NAZIK KYZ, TENDER GIRL
Aiperi was 9 years old when she had to leave her school.
Like tens of thousands of other disabled Kyrgyzstani children, Aiperi’s access to education had been challenged by too many psychological and physical obstacles. This made her very upset and for a long time after that, she hated schools, books, and anything related to it.
Although Aiperi didn’t know how to read or write very well, at the age of 18 she joined a disabled persons’ organization called Nazik Kyz, which means Tender Girl in the Kyrgyz Language.
“I had realized that inaccessibility is a major barrier that prevents people with disabilities from actively participating in social and economic activities in Kyrgyzstan. I joined Nazik Kyz because I believe that together, we women with disabilities can contribute to building an inclusive environment.”
Alongside other women in Nazik Kyz, over the years Aiperi became increasingly active in addressing the social divides and stereotypes that negatively impact the rights of women with disabilities across the country.
Anyone who meets Aiperi would agree that she has a tremendous amount of positive energy, something she uses to lead and inspire others. She often finds herself in the role of a motivational speaker, and she is very engaged with other youth to help with community mobilization and advocacy.
FOR A BARRIER-FREE WORLD
In Bishkek, accessibility can be a serious challenge for Aiperi, who usually plans her travel a couple days in advance to make sure the streets and places she must visit will allow her to move around.
As a part of her Jiger Kyzdar project, Aiperi painstakingly travels across the city to carefully examine the accessibility of public places and buildings. She uses this information to create an accessibility map for people with disabilities.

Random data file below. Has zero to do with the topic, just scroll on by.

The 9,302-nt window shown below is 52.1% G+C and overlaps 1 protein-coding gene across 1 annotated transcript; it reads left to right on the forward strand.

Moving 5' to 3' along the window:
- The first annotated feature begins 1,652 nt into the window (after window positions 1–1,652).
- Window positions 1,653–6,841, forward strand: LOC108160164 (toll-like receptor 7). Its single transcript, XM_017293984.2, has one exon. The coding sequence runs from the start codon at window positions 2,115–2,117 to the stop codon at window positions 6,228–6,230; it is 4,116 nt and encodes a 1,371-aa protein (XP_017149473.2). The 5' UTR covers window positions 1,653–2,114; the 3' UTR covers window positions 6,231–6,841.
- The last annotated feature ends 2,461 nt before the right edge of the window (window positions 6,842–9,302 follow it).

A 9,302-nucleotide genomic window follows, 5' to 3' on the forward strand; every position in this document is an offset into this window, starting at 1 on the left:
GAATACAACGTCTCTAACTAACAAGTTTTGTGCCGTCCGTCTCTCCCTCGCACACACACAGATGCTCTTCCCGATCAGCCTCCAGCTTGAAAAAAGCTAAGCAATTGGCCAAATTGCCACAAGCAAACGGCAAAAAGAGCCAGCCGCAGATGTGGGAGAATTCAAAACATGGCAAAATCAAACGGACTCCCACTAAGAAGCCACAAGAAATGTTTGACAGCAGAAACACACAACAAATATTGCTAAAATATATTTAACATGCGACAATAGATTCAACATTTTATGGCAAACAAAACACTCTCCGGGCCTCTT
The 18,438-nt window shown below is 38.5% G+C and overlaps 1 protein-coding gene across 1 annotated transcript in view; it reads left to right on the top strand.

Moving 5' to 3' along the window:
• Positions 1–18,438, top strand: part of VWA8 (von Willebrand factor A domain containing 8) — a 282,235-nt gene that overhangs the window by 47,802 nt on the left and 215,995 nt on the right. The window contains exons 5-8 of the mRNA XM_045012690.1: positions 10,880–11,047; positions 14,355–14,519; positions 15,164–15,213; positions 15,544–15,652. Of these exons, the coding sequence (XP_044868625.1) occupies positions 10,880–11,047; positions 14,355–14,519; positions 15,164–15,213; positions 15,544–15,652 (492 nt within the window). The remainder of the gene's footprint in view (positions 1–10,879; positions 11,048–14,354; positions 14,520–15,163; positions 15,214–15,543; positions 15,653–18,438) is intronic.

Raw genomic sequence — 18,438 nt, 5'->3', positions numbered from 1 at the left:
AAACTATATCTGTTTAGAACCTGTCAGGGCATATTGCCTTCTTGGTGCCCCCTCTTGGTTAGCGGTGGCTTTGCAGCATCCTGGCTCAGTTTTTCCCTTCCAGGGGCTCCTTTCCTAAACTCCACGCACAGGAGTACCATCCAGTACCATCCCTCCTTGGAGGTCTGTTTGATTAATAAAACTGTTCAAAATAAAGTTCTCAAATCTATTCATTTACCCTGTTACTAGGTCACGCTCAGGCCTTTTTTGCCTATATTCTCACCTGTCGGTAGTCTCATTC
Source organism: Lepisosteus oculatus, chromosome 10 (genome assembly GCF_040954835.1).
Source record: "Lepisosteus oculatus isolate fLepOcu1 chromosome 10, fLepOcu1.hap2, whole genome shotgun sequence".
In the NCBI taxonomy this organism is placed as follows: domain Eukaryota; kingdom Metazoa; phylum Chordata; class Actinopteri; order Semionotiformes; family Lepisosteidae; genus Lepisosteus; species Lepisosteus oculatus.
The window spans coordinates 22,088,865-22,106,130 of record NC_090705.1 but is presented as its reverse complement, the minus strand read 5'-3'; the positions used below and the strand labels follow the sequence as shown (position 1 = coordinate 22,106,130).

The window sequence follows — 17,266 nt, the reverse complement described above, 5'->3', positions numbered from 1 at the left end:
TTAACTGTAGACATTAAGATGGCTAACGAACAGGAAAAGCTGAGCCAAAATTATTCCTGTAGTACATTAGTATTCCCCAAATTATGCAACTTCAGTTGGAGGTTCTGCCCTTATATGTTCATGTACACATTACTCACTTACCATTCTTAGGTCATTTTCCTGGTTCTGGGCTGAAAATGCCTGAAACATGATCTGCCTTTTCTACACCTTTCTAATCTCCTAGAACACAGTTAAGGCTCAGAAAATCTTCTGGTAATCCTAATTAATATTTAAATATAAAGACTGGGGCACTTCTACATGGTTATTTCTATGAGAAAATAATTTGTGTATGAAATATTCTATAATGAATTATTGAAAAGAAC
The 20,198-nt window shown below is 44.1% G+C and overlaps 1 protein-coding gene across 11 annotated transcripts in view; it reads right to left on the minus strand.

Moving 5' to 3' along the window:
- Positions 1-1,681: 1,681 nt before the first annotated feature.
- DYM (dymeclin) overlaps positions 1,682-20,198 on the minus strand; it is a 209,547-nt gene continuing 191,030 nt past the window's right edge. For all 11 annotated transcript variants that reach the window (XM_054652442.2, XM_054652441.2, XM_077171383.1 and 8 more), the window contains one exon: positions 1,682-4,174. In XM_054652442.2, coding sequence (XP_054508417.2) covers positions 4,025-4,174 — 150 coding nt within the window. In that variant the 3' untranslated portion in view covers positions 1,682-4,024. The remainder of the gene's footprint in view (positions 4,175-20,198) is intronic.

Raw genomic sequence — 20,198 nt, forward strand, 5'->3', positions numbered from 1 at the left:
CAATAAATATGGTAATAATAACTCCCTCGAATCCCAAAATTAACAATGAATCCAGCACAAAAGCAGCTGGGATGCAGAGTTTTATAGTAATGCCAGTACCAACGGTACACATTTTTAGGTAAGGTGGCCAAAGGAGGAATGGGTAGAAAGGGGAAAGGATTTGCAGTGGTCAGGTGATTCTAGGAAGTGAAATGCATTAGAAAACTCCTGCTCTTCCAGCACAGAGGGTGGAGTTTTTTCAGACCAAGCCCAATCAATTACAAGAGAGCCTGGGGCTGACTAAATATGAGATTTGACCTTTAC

A little while ago, Aiperi’s story and project were noticed by a popular Kyrgyzstani news agency.
Together they came up with a kind of social experiment that Aiperi sometimes do after work. The idea is to directly engage car owners who improperly park their cars in a way that can reduce people with disabilities’ capacity to travel in the city.
When Aiperi finds a vehicle illegally parked on a pedestrian crossing, she leaves a note with her phone number:
“Sorry, I scratched your car. Please call me and I will pay for the repair”.
Most of the time, car owners call her. Aiperi then explains that there are no scratches at all but explains that their action has concrete impacts for people with disabilities.
TOWARDS A BRIGHT FUTURE
Aiperi’s commitment to people with disabilities is not confined to the issue of accessibility and civic participation. She is now quickly catching up on her education and hopes to get her high school degree soon and then go on to university to study psychology.
I want to become a psychologist and assist other people with disabilities to overcome their internal and external barriers. This is my future, a future that is stable, where I can do anything and go anywhere I want!